The Minister's Magic Moments
The Minister as poet. Dr Jim McDaid, Minister for Tourism, Sport and Recreation, is speaking in beautiful surroundings in Connemara, about "the real magic that Ireland can provide for the true disciple of Isaak Walton". He visualises him sitting in his boat on one of our great inland freshwater lakes or earnestly scrutinising the tell-tale ripple from the river bank. And all the while he is "truly communing with Nature, savouring the glory of the spring evenings as the trout jump for the Mayfly." Coming down to a more convivial level, he says, your local bank manager, later on in the bar of the hotel, will regale you with the magnificent specimen that eluded him this very evening. "I tell you I was looking at JAWS." Says the Minister: "Those are the kind of magic moments that make Irish angling very special." (That particular fish got away.)
All this was at the launch in Ballynahinch Castle, Connemara, of a pamphlet, The Great Fishing Houses of Ireland by a body of that name, giving their location, their fishing delights and their terms. It is a neat, pocket-sized, well-illustrated job. (Does the title, however, not imply that there are no other great fishing houses of Ireland? Would not a more accurate title be "Great Fishing Houses"? Never mind.) Dr McDaid was not all colour and romance, however. He gave precise, and perhaps to some people surprising, evidence of the importance of game fishing - salmon and trout - to our economy.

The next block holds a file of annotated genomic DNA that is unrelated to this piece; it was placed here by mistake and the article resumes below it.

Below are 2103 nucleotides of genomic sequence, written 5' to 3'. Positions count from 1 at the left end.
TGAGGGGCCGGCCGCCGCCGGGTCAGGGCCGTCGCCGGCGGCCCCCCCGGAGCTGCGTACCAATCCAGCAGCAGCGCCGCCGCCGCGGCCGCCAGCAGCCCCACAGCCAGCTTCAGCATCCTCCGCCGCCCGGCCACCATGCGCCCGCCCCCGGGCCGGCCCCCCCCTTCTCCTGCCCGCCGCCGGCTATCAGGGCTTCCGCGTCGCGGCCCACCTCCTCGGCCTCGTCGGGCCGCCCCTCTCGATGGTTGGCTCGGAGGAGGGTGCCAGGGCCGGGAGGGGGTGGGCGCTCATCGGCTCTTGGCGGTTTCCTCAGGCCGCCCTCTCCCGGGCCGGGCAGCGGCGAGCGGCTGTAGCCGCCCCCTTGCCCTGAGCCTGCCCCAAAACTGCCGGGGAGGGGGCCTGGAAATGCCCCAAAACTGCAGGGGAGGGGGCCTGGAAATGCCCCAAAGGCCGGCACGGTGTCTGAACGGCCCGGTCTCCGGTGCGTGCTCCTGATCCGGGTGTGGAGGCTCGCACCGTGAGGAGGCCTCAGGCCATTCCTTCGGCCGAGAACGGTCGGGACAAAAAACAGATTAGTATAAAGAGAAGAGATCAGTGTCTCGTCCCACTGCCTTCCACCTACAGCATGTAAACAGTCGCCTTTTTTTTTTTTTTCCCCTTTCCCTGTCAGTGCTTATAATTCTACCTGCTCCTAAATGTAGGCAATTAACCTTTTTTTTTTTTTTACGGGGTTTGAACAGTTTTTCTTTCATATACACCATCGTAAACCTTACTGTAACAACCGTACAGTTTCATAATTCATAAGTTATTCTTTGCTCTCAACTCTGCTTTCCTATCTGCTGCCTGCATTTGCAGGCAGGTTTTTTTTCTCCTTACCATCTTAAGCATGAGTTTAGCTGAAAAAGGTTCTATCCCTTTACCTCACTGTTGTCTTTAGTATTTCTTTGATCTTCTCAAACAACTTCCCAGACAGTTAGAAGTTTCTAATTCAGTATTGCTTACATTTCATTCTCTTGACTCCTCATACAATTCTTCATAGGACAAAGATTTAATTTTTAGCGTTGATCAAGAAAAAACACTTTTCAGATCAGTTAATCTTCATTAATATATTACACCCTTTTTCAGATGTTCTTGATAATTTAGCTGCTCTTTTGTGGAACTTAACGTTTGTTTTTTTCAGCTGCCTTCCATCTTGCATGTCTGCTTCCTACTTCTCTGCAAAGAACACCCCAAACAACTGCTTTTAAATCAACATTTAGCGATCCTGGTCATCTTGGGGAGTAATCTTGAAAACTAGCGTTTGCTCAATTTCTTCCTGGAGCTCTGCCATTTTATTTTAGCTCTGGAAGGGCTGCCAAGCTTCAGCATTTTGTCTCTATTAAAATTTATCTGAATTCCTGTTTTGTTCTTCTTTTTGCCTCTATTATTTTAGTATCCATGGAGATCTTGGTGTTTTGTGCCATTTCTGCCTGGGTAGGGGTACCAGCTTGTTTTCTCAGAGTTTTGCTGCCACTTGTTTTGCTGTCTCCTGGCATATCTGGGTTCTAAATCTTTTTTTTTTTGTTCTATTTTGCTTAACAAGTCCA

The most recent statistics, he tells us, reveal that the visiting game angler spends, on average, 25 per cent more than other anglers and "an impressive 5 per cent more than the average visitor ... Moreover game angling is mainly generated in those parts of the country where tourism provides a much needed boost to the local economy." Then, walking into contentious country, he says: "That is why it is important for us to do everything we can to avail of the potential of game angling." He refers to factors working against this: unacceptable levels of water pollution in some areas, also over-grazing by sheep, and afforestation. And, generally, "over-enrichment of the land is a contentious issue." He does not mention the sea-lice controversy.
One friend remarked that this has been a remarkably, and surprisingly, good year for sea trout, for all the lamentations. Costello Fishery reported good catches of them. But Costello, he added, does not have a salmon farm close by. Anyway, Dr McDaid is not Minister for Fisheries, and not surprisingly let all that be. Y